NGC 7048

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NGC 7048
Emission nebula
Planetary nebula
Observation data: J2000 epoch
Right ascension 24h 14m 15.25s[1]
Declination +46° 17′ 16.1″[1]
Distance 5260 ly   (1613[2] pc)
Apparent magnitude (V) 12.1[3]
Apparent diameter 1.02′
Constellation Cygnus
Designations PK 088-01 1, PN ARO 41, IRAS 21124+4604
See also: Lists of nebulae

NGC 7048 is a planetary nebula in the constellation of Cygnus. The bright star to the lower left of the nebula is a magnitude 10.5 star, designated TYC 3589-4652-1. The nebula is slightly brighter along the west and east sides.[4] This planetary nebula has an apparent magnitude of 12.1. NGC 7048 was discovered by Édouard Stephan on 19 October 1878 using a 31.5-inch reflector.[5]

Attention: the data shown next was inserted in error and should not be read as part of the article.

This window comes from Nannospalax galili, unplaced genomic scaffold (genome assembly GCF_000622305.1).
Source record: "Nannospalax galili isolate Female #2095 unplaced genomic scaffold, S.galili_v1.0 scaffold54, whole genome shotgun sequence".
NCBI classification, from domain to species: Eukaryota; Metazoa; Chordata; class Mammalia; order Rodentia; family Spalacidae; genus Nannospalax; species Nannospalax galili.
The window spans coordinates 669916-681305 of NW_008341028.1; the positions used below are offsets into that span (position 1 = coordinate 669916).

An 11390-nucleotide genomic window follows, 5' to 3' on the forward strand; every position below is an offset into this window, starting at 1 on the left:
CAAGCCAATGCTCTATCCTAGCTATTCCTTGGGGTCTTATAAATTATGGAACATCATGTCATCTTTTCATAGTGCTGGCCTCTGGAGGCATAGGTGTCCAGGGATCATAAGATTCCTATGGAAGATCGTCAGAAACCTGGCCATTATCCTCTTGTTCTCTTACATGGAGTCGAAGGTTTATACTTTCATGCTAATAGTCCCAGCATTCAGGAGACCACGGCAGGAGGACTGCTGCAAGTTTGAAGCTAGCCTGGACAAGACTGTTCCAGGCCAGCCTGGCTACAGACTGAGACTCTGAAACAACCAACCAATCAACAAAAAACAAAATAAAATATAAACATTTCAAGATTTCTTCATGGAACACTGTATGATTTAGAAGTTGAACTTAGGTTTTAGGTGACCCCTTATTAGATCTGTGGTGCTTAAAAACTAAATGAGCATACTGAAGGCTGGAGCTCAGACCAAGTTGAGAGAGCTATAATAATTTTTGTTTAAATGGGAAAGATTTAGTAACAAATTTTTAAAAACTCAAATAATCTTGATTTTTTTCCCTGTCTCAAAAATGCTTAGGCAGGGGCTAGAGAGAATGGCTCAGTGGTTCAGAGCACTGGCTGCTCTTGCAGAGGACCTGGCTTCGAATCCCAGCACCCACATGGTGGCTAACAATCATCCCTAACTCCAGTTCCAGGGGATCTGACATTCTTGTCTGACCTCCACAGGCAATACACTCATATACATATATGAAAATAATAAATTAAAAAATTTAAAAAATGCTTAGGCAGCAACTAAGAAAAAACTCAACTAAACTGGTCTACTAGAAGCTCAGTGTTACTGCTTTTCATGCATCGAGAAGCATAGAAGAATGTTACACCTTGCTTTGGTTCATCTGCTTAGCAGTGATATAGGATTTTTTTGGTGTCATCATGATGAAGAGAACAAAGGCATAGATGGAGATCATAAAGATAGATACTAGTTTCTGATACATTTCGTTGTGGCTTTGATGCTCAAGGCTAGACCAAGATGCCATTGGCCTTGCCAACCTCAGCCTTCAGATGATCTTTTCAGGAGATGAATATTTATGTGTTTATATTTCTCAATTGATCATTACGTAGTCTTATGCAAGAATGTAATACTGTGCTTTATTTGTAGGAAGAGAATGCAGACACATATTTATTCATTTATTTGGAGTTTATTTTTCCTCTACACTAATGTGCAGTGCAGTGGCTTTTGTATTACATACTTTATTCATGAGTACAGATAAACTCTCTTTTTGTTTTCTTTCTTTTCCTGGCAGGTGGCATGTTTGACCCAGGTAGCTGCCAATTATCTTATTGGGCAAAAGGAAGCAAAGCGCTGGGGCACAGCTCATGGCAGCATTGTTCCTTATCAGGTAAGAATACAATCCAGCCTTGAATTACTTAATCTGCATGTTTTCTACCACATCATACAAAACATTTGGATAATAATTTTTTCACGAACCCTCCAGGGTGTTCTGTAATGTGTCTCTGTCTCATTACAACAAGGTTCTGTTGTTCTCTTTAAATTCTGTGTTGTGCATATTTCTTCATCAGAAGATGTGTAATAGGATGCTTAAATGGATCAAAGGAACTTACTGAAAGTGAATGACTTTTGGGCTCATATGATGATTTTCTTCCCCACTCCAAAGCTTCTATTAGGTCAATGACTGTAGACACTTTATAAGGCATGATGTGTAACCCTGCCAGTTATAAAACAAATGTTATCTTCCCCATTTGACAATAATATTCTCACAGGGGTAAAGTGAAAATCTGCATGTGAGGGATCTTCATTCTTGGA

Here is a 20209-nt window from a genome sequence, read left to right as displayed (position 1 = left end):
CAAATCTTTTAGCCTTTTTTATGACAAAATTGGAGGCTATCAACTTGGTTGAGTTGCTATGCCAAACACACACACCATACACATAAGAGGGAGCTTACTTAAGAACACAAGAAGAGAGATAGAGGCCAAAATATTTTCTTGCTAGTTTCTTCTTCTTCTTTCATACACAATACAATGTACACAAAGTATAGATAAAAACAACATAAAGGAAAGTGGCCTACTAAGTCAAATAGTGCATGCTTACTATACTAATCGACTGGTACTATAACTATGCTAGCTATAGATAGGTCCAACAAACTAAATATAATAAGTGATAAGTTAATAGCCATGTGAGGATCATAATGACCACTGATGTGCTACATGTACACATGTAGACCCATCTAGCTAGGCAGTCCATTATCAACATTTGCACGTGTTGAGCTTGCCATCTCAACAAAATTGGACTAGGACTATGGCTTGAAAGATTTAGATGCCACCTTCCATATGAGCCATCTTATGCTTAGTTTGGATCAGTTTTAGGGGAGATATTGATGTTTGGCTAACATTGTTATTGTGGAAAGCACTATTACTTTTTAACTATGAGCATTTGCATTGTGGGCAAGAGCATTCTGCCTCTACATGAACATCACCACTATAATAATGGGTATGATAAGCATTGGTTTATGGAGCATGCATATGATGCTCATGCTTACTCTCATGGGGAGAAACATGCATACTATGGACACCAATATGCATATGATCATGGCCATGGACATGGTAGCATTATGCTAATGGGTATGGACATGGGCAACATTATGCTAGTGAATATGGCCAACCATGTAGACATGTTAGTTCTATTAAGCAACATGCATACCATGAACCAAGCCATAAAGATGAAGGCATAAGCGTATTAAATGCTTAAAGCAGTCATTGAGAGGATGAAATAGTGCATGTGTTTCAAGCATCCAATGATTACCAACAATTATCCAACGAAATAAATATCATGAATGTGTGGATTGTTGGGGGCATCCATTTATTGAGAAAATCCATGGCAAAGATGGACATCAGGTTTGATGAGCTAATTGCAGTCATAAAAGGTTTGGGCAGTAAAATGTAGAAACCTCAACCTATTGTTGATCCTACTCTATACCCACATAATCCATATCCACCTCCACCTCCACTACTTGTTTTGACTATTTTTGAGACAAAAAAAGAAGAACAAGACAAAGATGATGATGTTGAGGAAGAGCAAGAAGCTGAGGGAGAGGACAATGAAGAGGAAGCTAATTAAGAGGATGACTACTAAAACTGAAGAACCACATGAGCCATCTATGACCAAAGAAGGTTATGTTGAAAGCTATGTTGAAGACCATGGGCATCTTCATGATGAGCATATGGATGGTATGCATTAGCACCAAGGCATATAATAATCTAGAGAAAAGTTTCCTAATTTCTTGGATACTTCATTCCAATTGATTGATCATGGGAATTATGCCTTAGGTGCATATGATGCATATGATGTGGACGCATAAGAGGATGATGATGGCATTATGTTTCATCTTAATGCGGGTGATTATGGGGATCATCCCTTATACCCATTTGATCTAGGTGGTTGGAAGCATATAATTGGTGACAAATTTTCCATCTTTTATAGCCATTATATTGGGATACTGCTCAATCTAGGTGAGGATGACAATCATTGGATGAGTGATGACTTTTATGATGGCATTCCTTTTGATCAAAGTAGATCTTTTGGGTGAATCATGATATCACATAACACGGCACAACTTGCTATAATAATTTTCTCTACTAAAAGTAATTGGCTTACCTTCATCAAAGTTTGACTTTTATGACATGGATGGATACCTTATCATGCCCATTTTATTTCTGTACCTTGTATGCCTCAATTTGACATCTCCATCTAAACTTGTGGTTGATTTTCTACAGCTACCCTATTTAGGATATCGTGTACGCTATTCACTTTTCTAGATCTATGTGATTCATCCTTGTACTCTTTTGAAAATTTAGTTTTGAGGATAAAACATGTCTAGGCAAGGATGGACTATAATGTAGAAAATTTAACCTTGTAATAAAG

The central star of NGC 7048 is though to be a white dwarf. The planetary nebula itself has an elliptical shape; from its low surface brightness it is thought to be highly evolved.[4]

References[edit]

  1. ^ a b Massaro, F.; Giroletti, M.; d'Abrusco, R.; Masetti, N.; Paggi, A.; Cowperthwaite, Philip S.; Tosti, G.; Funk, S. (2014). "The Low-Frequency Radio Catalog of Flat-Spectrum Sources". The Astrophysical Journal Supplement Series. 213: 3. arXiv:1503.03483Freely accessible. Bibcode:2014ApJS..213....3M. doi:10.1088/0067-0049/213/1/3. 
  2. ^ Stanghellini, Letizia; Shaw, Richard A.; Villaver, Eva (2008). "The Magellanic Cloud Calibration of the Galactic Planetary Nebula Distance Scale". The Astrophysical Journal. 689: 194. arXiv:0807.1129Freely accessible. Bibcode:2008ApJ...689..194S. doi:10.1086/592395. 
  3. ^ "Revised NGC Data for NGC 7048 - Hartmut Frommert - SEDS". seds.org. Retrieved 14 March 2017. 
  4. ^ a b Davis, Christopher J.; Smith, Michael D.; Stern, Luke; Kerr, Thomas H.; Chiar, Jean E. (2003). "Near-infrared spectroscopy of (proto)-planetary nebulae: Molecular hydrogen excitation as an evolutionary tracer". Monthly Notices of the Royal Astronomical Society. 344: 262. Bibcode:2003MNRAS.344..262D. doi:10.1046/j.1365-8711.2003.06820.x. 
  5. ^ Seligman, Courtney. "New General Catalogue objects: NGC 7000 - 7049". cseligman.com. Retrieved 14 March 2017. 

External links[edit]